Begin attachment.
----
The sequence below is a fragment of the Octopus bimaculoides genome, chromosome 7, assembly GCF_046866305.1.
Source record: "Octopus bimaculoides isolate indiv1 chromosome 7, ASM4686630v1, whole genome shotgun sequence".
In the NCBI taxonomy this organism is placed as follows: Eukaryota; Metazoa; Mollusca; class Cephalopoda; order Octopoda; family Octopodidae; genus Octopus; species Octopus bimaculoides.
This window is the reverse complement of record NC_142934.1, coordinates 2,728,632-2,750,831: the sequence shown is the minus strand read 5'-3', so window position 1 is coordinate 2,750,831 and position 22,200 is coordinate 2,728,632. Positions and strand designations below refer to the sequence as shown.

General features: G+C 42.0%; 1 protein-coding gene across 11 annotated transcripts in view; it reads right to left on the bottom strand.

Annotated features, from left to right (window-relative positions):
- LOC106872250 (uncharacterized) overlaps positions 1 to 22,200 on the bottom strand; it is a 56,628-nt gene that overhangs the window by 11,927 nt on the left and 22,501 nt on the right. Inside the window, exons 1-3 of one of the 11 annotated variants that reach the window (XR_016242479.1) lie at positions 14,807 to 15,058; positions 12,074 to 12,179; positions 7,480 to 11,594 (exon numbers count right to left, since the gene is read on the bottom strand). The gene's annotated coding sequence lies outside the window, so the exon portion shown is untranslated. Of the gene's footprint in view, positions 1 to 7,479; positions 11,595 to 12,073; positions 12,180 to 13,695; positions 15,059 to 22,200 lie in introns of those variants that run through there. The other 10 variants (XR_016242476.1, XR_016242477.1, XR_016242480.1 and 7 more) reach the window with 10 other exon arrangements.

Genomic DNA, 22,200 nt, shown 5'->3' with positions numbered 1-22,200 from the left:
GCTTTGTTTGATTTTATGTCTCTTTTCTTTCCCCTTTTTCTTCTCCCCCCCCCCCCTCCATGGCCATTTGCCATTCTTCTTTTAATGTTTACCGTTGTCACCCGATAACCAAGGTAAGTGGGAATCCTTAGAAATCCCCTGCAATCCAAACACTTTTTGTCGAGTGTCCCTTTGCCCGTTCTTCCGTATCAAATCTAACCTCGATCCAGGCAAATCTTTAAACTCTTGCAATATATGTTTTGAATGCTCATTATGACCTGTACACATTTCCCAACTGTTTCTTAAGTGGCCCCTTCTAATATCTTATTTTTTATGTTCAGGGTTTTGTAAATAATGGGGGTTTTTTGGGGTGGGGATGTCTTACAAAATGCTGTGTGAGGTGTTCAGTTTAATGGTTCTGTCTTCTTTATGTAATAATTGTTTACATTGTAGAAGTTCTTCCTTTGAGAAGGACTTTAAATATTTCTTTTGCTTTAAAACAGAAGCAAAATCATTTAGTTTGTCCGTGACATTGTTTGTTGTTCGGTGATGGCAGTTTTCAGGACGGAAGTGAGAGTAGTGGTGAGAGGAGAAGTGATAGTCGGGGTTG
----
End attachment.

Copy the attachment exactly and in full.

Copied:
The sequence below is a fragment of the Octopus bimaculoides genome, chromosome 7, assembly GCF_046866305.1.
Source record: "Octopus bimaculoides isolate indiv1 chromosome 7, ASM4686630v1, whole genome shotgun sequence".
In the NCBI taxonomy this organism is placed as follows: Eukaryota; Metazoa; Mollusca; class Cephalopoda; order Octopoda; family Octopodidae; genus Octopus; species Octopus bimaculoides.
This window is the reverse complement of record NC_142934.1, coordinates 2,728,632-2,750,831: the sequence shown is the minus strand read 5'-3', so window position 1 is coordinate 2,750,831 and position 22,200 is coordinate 2,728,632. Positions and strand designations below refer to the sequence as shown.

General features: G+C 42.0%; 1 protein-coding gene across 11 annotated transcripts in view; it reads right to left on the bottom strand.

Annotated features, from left to right (window-relative positions):
- LOC106872250 (uncharacterized) overlaps positions 1 to 22,200 on the bottom strand; it is a 56,628-nt gene that overhangs the window by 11,927 nt on the left and 22,501 nt on the right. Inside the window, exons 1-3 of one of the 11 annotated variants that reach the window (XR_016242479.1) lie at positions 14,807 to 15,058; positions 12,074 to 12,179; positions 7,480 to 11,594 (exon numbers count right to left, since the gene is read on the bottom strand). The gene's annotated coding sequence lies outside the window, so the exon portion shown is untranslated. Of the gene's footprint in view, positions 1 to 7,479; positions 11,595 to 12,073; positions 12,180 to 13,695; positions 15,059 to 22,200 lie in introns of those variants that run through there. The other 10 variants (XR_016242476.1, XR_016242477.1, XR_016242480.1 and 7 more) reach the window with 10 other exon arrangements.

Genomic DNA, 22,200 nt, shown 5'->3' with positions numbered 1-22,200 from the left:
GCTTTGTTTGATTTTATGTCTCTTTTCTTTCCCCTTTTTCTTCTCCCCCCCCCCCCTCCATGGCCATTTGCCATTCTTCTTTTAATGTTTACCGTTGTCACCCGATAACCAAGGTAAGTGGGAATCCTTAGAAATCCCCTGCAATCCAAACACTTTTTGTCGAGTGTCCCTTTGCCCGTTCTTCCGTATCAAATCTAACCTCGATCCAGGCAAATCTTTAAACTCTTGCAATATATGTTTTGAATGCTCATTATGACCTGTACACATTTCCCAACTGTTTCTTAAGTGGCCCCTTCTAATATCTTATTTTTTATGTTCAGGGTTTTGTAAATAATGGGGGTTTTTTGGGGTGGGGATGTCTTACAAAATGCTGTGTGAGGTGTTCAGTTTAATGGTTCTGTCTTCTTTATGTAATAATTGTTTACATTGTAGAAGTTCTTCCTTTGAGAAGGACTTTAAATATTTCTTTTGCTTTAAAACAGAAGCAAAATCATTTAGTTTGTCCGTGACATTGTTTGTTGTTCGGTGATGGCAGTTTTCAGGACGGAAGTGAGAGTAGTGGTGAGAGGAGAAGTGATAGTCGGGGTTG